Whatever Pruitt’s original reason for suppressing the report, it now has national significance. “This whole situation is about the way Pruitt handled alleged wrongdoing at one site,” said Stevens. “He now oversees the entire Superfund program across the country. What does this mean about how he’s running the entire program?”

The scandal of the suppression of the Tar Creek audit has been added to the swirl of ethics controversies the embattled EPA administrator now faces over unauthorized raises he gave his employees; his rental of a condo from a lobbyist at below-market prices; and extravagant expenditures — on, among other things, first-class plane tickets, a $43,000 soundproof phone booth, and a security detail that employed 20 armed agents.

Top photo: A view of Picher, Oklahoma, near the Tar Creek Superfund site on April 6, 2008.


Deep State at EPA: Personnel Change ‘Would Stiffen the Resolve of Pruitt’s Critics Within the Agency’

The firing of a staffer at the Environmental Protection Agency (EPA) is triggering speculation in the administrative state that the move “would stiffen the resolve of Pruitt’s critics within the agency.”

Politico report claims that Mario Caraballo, deputy associate administrator at EPA’s Office of Homeland Security, was fired because he disagreed with an assessment justifying increased security for administrator Scott Pruitt because of ongoing threats to him and his family.

Other officials at the agency, however, have spoken publicly about the need for enhanced security based on a range of threats, including death threats, aimed at Pruitt.

Patrick Sullivan, EPA’s assistant inspector general for investigations, told CNN in October 2017 that the threats against Pruitt were numerous.

“We have at least four times — four to five times the number of threats against Mr. Pruitt than we had against Ms. [Gina] McCarthy,” Sullivan said, referring to the last sitting EPA administrator in the Obama administration. “They run the variety of direct death threats — ‘I’m going to put a bullet in your brain’ — to implied threats — ‘if you don’t classify this particular chemical in this particular way, I’m going to hurt you.”

In an interview in January, Sullivan provided more details about those threats.

In an interview with E&E News, Patrick Sullivan, EPA’s assistant IG for investigations, said the watchdog opened roughly 70 threat probes in fiscal 2017, including cases and complaints related to EPA facilities and personnel. That surpassed the total of about 45 such probes into threats against EPA from fiscal 2016.

And in an interview with Bloomberg News last year, Pruitt noted that he is not in charge of security decisions.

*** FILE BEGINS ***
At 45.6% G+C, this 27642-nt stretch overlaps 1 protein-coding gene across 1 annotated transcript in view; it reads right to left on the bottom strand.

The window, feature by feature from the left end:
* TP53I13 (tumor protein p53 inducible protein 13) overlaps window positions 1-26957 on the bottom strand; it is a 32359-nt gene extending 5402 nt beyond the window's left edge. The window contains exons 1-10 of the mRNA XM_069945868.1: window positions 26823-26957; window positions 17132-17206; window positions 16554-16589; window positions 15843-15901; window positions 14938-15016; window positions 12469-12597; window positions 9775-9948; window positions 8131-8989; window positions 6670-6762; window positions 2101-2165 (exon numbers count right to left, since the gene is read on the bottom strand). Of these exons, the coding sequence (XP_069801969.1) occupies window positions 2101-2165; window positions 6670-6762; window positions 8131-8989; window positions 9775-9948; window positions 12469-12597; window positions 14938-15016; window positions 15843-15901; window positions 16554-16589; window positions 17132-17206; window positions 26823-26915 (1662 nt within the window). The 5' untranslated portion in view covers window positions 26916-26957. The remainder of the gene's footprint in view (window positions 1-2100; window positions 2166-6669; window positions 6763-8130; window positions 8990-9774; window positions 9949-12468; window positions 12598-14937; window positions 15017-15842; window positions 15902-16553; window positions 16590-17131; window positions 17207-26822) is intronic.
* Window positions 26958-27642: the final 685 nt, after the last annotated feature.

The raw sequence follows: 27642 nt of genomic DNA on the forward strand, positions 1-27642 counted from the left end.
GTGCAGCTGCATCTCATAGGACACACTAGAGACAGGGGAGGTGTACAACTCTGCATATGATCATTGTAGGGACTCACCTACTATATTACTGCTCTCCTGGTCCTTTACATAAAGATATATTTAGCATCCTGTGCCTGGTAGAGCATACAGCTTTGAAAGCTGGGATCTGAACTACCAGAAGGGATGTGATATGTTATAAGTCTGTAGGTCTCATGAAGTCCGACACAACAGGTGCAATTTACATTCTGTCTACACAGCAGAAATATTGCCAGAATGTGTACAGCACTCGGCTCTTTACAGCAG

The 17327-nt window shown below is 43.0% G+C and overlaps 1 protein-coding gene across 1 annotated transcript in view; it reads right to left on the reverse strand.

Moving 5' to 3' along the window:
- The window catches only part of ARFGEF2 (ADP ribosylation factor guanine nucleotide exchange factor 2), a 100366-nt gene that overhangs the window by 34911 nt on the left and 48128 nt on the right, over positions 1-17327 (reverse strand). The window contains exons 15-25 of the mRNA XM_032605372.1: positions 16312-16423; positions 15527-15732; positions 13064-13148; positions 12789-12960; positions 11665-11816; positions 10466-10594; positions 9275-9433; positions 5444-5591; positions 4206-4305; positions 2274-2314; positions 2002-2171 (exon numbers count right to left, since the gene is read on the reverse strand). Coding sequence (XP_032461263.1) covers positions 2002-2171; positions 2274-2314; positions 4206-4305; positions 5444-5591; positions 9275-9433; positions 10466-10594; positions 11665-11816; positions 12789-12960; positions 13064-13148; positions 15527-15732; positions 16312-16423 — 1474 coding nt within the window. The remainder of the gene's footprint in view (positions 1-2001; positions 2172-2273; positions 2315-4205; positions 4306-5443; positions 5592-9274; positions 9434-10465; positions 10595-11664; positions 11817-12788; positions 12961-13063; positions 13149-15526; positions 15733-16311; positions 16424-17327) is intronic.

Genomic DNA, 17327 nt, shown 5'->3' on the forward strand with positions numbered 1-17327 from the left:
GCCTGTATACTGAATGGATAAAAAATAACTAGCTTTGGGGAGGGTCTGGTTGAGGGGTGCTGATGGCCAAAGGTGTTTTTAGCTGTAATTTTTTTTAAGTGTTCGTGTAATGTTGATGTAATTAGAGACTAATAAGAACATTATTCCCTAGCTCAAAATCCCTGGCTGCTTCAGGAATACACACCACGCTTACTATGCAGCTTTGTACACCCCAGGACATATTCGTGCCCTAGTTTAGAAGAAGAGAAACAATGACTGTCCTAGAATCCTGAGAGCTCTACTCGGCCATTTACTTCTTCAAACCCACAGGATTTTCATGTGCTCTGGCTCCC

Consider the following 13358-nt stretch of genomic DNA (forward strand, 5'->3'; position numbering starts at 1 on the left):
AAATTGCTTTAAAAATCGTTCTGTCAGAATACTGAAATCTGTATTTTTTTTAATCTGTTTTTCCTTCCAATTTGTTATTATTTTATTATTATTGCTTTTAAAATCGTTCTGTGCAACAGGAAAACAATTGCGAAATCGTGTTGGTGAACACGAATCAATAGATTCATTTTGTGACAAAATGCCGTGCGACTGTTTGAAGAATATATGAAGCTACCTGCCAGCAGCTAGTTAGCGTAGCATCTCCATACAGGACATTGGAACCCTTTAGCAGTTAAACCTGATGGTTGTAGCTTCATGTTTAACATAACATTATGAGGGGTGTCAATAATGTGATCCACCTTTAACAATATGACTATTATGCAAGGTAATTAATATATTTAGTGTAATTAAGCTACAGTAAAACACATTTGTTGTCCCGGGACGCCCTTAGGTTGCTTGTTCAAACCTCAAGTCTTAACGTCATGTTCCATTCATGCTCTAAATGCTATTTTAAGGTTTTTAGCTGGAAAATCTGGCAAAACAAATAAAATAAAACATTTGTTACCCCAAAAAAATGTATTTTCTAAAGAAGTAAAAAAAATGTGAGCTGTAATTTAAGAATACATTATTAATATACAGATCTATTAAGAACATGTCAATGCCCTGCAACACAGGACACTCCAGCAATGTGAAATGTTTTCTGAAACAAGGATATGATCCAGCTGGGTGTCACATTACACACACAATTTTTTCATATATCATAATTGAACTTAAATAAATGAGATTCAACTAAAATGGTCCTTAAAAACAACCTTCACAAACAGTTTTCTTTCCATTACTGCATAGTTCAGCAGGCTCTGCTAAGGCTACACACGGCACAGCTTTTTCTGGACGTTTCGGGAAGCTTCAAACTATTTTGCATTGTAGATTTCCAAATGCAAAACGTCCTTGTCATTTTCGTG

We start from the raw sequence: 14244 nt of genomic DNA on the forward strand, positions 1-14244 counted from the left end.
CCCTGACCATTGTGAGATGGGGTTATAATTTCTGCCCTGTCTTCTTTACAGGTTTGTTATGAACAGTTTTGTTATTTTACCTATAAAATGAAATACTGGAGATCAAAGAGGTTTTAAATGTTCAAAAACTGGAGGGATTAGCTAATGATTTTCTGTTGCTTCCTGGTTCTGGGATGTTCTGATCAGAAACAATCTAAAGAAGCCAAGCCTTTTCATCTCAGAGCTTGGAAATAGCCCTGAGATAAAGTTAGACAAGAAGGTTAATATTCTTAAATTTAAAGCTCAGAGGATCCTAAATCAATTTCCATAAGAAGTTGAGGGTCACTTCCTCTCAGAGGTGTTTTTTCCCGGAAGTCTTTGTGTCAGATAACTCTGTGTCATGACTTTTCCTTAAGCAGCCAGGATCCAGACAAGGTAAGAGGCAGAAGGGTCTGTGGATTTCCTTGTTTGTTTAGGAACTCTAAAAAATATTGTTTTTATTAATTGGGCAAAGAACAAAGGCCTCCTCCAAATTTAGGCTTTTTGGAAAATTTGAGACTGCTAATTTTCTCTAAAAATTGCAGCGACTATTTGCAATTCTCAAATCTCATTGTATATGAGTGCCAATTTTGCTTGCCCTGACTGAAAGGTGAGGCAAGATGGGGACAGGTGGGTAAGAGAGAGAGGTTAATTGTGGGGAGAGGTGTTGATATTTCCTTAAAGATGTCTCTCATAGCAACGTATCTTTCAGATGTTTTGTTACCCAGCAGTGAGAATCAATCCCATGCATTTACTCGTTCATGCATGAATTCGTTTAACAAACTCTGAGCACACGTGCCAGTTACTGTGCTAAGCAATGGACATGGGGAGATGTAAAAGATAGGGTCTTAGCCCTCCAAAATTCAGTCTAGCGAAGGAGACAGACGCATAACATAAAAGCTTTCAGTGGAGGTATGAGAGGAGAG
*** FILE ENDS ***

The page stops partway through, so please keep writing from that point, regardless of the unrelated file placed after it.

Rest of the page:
“The level of protection is dictated by the level of threat,” Pruitt said, noting security arrangements are decided by others assessing the situation.”

In February 2018 Bloomberg reported that Henry Barnet, an official with the EPA’s Office of Criminal Enforcement, also confirmed the threats against Pruitt.

“There were incidents where he was being approached — vulgar language, people were being somewhat aggressive towards him — and so the special agent in charge provided documentation — a memo — to me and up the chain of command requesting the administrator be placed in business- or first-class to avoid these potential issues for the safety of the administrator,'” Barnet told Bloomberg.

“The agents have to make sure he’s in a position where they can protect him,” Barnet said. “If he’s surrounded by other members of the public or it’s a threat, their job is to push him and pull him away from those threats. That’s why it is imperative to keep him away from the individuals so they can keep him safe.”

Politico, using anonymous sources, reported:

EPA removed a career staffer Tuesday who approved an internal report that undermined Administrator Scott Pruitt’s claims that he needed around-the-clock bodyguards and other expensive security protection, according to two former agency employees familiar with the situation.

“EPA Principal Deputy Assistant Administrator Donna Vizian said the agency would not comment on personnel matters,” Politico reported. “But she added that today’s action ‘was based on a recommendation by the Office of Administration and Resources Management. I am not aware of any connection between the personnel matter and the document mentioned in media reports.’”

“A career EPA staffer predicted Caraballo’s dismissal would stiffen the resolve of Pruitt’s critics within the agency,” Politico reported.

“This isn’t going to frighten staff, this is going to embolden us to leak more to get these criminals out,” the anonymous source told Politico earlier this week. “They need to know we’re not intimidated and we’re going to blow the whistle on anything even borderline questionable.”

EPA spokesman Jahan Wilcox said this week that “Scott Pruitt has faced an unprecedented amount of death threats against him and these threat assessments are conducted within [Office of Enforcement and Compliance Assurance] using information collected from the [Protective Service Detail], EPA’s Office of Homeland Security, and Inspector General.”